George Washington Williams. His Find-a-Grave memorial is here.

John Williams. His Find-a-Grave memorial, with a link to his wife’s, is here.

Josiah Williams, born September 22, 1786.

“All these sons married Weatherington sisters,” writes Helen. And that brings us to Comfort (Weatherington) Williams’ family.

The Weatheringtons (or Worthington: the name is written differently in different sources) were descended from Nicolas Worthington who came from England to Maryland in 1650, or possibly from Capt. John Worthington, who also came to the colonies in the seventeenth century.

John Weatherington—Comfort’s father—was born in Hampshire Counity Virginia. and moved to Hamilton Weatheringontownship, Franklin Co. Ohio by 1805. His wife’s name was Margaret. Their bronze marker in Obetz reads: “Erected to the Memory of John Weatherington, Born June 23, 1755, Died in the Year 1831. Margaret Weatherington, Consort of John, Born Oct 23, 1759, Died Sept. 29, 1828.” As Helen lists them, their children were:

Isaac, born 1772, died August 18, 1837, married Elizabeth Hornbecker.

John, born 1774, died April 18, 1848

William, born 1778, died Feb. 2, 1862. Married Magdalena, born 1793, April 28, 1859

Rebecca, born 1781, died June 18, 1859. Married George Washington Williams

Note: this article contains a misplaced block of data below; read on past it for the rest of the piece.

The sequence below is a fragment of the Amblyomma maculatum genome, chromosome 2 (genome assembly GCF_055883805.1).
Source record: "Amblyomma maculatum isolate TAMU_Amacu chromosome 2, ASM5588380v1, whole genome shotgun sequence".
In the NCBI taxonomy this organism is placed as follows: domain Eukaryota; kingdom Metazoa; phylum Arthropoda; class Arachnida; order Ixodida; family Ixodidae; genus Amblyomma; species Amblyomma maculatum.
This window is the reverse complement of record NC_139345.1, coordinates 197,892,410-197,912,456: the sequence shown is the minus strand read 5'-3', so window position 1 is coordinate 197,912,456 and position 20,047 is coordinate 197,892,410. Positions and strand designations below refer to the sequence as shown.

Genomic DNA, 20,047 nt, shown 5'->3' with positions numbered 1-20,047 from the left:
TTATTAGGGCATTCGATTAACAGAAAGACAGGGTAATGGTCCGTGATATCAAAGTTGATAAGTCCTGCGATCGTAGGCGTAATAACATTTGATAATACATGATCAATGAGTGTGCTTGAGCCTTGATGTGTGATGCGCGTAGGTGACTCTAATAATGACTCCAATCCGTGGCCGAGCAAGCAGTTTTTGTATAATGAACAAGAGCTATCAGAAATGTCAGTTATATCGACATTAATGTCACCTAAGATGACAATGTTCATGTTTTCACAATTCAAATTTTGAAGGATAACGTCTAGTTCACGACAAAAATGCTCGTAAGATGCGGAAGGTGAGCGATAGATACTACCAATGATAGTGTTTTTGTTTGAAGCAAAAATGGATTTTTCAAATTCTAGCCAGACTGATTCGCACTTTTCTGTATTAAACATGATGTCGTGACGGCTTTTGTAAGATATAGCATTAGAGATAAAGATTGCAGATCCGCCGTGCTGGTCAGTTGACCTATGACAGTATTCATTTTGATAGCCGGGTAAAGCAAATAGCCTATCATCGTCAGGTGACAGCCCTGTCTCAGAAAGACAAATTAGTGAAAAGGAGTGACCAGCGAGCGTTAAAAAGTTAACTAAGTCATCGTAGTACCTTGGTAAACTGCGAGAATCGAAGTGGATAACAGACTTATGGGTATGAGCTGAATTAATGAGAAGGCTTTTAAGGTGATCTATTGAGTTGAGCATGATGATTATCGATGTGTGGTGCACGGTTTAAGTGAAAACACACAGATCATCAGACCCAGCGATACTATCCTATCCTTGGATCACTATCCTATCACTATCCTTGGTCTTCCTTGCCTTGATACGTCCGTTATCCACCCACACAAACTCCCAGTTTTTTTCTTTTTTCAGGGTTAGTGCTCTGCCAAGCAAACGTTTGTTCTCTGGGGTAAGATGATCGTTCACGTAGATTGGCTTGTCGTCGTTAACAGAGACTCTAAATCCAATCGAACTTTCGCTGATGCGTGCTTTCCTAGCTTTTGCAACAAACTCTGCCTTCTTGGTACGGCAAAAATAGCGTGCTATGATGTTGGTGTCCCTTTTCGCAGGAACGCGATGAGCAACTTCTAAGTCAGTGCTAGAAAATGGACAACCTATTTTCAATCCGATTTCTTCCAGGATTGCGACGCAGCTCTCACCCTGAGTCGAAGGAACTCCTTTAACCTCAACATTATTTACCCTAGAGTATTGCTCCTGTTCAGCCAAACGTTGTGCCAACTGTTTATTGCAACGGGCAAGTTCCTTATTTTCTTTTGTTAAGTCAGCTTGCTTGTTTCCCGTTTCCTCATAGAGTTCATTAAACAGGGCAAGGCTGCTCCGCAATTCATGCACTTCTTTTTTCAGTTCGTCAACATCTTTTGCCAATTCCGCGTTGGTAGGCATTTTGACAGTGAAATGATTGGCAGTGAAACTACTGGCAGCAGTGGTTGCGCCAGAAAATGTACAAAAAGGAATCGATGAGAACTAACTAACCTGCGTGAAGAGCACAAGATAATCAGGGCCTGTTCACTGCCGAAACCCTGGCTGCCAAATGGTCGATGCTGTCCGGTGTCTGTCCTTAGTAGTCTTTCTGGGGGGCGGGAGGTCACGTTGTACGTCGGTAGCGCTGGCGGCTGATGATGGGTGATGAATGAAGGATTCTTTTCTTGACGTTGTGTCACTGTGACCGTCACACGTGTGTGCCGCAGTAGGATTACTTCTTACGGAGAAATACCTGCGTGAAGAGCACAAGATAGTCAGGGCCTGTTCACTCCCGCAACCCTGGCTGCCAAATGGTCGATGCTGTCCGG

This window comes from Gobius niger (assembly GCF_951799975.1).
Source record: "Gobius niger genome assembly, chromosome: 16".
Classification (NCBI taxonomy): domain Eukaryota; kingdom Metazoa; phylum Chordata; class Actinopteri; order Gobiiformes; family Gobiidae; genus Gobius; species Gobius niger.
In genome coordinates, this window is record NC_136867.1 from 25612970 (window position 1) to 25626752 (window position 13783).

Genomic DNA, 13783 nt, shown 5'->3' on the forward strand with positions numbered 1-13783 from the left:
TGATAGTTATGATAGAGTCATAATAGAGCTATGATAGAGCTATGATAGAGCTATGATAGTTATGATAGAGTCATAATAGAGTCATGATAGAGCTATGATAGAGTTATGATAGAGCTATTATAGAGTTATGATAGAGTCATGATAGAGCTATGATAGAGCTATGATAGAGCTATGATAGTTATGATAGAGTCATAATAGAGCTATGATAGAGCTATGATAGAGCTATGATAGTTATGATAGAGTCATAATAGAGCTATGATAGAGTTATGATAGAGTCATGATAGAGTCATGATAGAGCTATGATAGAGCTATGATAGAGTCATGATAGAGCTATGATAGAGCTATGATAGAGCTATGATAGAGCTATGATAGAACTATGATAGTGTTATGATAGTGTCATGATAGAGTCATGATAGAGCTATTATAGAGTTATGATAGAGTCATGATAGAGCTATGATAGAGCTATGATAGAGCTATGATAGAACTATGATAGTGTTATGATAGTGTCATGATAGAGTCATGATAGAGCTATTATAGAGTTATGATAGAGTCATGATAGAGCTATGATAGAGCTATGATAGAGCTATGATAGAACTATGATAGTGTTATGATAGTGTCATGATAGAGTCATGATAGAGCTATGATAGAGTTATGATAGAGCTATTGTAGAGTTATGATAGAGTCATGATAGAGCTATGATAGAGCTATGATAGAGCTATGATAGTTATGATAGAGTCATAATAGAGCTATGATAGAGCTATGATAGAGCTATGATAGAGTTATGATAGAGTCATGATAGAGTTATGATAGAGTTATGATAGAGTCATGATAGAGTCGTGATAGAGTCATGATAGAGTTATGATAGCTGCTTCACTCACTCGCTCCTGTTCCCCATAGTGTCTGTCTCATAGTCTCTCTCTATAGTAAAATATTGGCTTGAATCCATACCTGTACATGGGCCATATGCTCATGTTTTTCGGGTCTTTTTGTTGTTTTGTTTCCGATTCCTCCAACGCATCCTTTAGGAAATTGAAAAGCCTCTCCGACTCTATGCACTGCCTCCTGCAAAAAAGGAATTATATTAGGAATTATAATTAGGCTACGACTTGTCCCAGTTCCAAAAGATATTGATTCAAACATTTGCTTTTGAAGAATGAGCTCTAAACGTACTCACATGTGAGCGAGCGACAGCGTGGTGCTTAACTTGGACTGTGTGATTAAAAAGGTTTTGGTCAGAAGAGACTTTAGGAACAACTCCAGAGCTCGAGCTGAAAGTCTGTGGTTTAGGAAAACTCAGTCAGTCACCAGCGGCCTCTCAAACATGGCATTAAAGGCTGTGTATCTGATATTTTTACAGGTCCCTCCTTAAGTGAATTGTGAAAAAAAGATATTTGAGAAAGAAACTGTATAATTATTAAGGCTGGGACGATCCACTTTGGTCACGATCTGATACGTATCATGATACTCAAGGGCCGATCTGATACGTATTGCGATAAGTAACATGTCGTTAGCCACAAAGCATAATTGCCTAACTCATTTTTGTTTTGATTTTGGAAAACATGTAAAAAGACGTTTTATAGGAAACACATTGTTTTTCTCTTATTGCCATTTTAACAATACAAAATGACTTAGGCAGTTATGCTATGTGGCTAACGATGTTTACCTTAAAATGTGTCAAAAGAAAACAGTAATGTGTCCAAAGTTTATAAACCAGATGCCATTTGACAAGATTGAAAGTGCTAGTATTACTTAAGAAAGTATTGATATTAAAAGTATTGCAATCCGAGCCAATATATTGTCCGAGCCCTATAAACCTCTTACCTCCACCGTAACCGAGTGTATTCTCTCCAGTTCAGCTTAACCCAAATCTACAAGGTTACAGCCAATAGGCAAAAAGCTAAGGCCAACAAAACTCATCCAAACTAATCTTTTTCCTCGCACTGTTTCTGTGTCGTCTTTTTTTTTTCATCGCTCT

Margaret, married John Williams on June 7, 1807

Elizabeth, married Archibald Smith

Sarah, married John R. Delashmut

Comfort, married Josiah Williams.

Josiah served in the War of 1812 as a sergeant in Capt. Andrew Dill’s Company, 1st Regiment (McArthur’s Ohio Volunteers and Militia. His service commenced May 1, 1812 and ended April 30, 1813. He married Comfort Weatherington (or Worthington) in 1813. She was born in Virginia in 1793 and died in Fayette Co., IL March 30, 1847. Their children were:

Josiah and Margaret Williams

Josiah and Margaret

Margaret Williams, Nov. 15, 1815 to Jan 1, 1885, married Daniel Jacoby. Six children

John Williams, Aug. 29, 1817 to Apr. 17, 1867. Married Sarah Taverner. Nine children

Josiah Williams, Sept. 17, 1819. Married to Winneford A. Brown (with whom he had three children) and Margaret Adaline Brown (with whom they had eleven children. Josiah and Margaret are my great-great-grandparents: my material grandfather’s material grandparents. Here is a link to the history of the local Brown family.

Cordelia Williams, born about 1821, date of death unknown but probably before 1860. She married Benjamin Powell and then Dudley H. Mabry with whom she had one child.

Edmonson M. Williams, born 1824, date of death unknown. Married Barbara Crawford, with whom he had ten children, married a second time and had one more child. “Later he deparated from [his second] wfe, went West and homesteaded [in Kansas],” writes Helen. Barbara is my great-great-great-aunt through the Crawfords.